The Foundation is also affiliated with the Josef Albers Museum Quadrat Bottrop, which opened in 1983. Located in Josef Albers's place of birth in Germany, the museum preserves 100 paintings in addition to graphic works, studies on paper, glass pictures, and furniture and is closely affiliated with neighboring museums in the Quadrat complex. The museum's collection is largely made up of donations from the Foundation.
Josef Albers's photographic work was only discovered after his death, making it the least familiar aspect of his practice. The first serious exploration of this piece of his artistic ouput occurred in a small exhibition at MoMA in 1988, The Photographs of Josef Albers. In 2015, the museum acquired 10 photocollages by Albers, adding to the two donated by the Josef and Anni Albers Foundation almost three decades prior. The photocollages—featuring photographs he made at the Bauhaus between 1928 and 1932—anticipate concerns that Albers would pursue throughout his career: seriality, perception, and the relationship between handcraft and mechanical production.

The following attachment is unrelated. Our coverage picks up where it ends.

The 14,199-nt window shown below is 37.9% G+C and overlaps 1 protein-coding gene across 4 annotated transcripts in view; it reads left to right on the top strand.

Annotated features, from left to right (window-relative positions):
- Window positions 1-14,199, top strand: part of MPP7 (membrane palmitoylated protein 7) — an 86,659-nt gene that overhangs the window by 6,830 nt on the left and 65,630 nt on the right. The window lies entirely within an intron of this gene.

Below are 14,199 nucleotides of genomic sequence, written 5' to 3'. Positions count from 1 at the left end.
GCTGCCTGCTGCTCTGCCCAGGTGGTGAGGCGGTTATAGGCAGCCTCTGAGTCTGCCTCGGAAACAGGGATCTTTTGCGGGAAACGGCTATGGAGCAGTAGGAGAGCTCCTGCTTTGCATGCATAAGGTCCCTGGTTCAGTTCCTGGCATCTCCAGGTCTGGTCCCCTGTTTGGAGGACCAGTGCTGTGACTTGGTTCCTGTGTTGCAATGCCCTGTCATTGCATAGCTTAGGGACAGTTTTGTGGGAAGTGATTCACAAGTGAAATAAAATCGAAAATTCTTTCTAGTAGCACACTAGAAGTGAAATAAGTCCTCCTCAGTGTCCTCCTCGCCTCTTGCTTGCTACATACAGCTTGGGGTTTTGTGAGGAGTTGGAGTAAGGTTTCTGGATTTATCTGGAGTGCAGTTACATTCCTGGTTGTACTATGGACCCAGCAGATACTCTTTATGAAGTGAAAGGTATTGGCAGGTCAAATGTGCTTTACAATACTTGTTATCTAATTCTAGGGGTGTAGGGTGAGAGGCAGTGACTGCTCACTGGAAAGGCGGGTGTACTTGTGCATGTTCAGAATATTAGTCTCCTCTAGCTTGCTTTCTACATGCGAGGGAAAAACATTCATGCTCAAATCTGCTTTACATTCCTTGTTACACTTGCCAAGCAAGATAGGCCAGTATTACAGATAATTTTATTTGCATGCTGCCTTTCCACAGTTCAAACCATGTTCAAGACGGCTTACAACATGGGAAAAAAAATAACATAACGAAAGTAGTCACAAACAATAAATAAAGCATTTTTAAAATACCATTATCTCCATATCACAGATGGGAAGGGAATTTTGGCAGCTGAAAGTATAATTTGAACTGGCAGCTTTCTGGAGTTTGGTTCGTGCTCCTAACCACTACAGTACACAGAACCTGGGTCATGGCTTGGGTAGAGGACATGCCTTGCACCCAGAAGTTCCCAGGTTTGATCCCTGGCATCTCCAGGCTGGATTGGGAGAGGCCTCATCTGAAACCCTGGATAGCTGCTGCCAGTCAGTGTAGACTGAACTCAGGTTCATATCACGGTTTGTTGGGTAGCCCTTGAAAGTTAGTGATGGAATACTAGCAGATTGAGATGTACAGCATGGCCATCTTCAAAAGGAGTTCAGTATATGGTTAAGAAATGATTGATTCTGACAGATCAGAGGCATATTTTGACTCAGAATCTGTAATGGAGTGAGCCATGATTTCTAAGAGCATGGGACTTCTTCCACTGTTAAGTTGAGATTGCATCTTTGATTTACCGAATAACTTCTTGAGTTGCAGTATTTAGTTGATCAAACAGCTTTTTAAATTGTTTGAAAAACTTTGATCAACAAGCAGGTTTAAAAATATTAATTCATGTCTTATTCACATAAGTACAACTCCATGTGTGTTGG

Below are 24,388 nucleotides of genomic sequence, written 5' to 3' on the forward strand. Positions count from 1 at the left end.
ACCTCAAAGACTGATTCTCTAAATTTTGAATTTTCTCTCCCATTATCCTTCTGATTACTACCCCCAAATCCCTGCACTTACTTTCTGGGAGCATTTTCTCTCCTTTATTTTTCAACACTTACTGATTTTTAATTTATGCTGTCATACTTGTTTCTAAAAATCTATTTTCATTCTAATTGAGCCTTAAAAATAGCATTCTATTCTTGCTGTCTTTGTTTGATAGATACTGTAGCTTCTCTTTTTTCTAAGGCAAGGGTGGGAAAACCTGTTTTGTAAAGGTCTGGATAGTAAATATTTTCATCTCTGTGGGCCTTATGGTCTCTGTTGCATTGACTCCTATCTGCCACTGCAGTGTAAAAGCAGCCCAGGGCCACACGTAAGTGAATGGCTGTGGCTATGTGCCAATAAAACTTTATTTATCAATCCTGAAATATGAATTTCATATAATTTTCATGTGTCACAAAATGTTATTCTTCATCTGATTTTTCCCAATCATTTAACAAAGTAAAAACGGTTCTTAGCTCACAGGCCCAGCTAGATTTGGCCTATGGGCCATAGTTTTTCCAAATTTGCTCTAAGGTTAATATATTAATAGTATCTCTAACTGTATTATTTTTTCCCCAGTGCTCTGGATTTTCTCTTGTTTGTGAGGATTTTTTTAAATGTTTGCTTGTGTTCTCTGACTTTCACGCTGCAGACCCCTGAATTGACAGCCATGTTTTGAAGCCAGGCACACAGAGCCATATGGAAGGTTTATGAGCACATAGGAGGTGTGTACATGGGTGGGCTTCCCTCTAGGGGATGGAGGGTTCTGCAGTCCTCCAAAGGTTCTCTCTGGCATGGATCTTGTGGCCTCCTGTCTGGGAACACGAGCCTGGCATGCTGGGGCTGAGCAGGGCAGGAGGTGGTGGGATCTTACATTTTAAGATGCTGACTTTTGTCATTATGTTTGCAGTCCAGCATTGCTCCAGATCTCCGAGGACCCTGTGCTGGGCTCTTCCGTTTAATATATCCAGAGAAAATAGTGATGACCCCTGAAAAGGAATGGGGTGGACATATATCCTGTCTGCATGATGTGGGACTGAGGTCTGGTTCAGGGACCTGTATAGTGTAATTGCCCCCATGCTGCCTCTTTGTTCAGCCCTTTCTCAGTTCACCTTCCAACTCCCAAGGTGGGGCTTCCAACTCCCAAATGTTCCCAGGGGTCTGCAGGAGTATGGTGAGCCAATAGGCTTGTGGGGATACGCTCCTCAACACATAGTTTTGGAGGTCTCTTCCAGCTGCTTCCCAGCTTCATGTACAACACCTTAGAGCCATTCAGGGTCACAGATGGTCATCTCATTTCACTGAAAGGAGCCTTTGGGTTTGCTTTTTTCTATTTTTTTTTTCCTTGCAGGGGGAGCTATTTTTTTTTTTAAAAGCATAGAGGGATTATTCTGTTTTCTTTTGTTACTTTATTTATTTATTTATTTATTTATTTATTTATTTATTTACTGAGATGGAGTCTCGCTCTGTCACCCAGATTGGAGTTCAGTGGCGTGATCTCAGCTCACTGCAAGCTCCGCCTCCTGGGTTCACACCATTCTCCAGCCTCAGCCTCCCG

One and One Is Four: The Bauhaus Photocollages of Josef Albers celebrated the landmark acquisition and the publication of an accompanying catalogue which focuses exclusively on this deeply personal and inventive aspect of Albers's work and makes many of the photocollages available for the first time.
Josef and Anni Albers at Black Mountain College, 1949
Photo: Theodore Dreier
Courtesy The Josef and Anni Albers Foundation
(New York & London) David Zwirner is pleased to announce its exclusive worldwide representation of The Josef and Anni Albers Foundation.